Implementing women's equal right to employment in Bangladesh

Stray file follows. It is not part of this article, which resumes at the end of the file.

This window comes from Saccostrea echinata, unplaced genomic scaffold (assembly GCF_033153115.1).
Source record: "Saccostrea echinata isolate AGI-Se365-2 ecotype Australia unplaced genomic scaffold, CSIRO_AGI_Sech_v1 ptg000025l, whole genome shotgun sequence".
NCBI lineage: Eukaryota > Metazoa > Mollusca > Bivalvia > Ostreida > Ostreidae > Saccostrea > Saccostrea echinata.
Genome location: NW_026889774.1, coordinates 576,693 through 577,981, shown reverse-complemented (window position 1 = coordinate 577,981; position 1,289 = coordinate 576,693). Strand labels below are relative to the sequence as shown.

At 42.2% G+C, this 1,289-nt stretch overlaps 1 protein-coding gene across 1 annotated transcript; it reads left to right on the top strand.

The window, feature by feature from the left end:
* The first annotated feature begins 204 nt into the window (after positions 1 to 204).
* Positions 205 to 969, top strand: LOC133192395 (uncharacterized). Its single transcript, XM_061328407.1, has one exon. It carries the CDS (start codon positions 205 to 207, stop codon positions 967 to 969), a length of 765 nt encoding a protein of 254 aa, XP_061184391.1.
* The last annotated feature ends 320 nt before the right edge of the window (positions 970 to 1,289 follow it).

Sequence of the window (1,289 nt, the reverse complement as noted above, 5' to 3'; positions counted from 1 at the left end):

Women's equal right to employment is a constitutionally entrenched fundamental right and is repeatedly affirmed in several pieces of labour legislation in Bangladesh. However, any legal initiative to advance women sounds hollow as long as it fails to redress the deeply embedded specific phenomena of a traditional culture such as that of Bangladesh, that has eventually made the exercise of 'equality' quite difficult and, on some occasions, impracticable for them. The situation is further exacerbated by the absence of any progressive judicial approach to combat women's unique concerns in employment. Experiences, however, in foreign jurisdictions demonstrate a global judicial consensus on equality that has led to a substantial transformation from the traditional standard of 'equality' and forced activist legal reforms to accommodate those concerns in employment.1 This article investigates the judicial approach to women's employment in the public life in Bangladesh as compared to that of a number of countries, including India, and recommends the reconceptualisation of the ways in which the judiciary should handle discrimination issues in the workplace to meet women's contemporary values and concerns.
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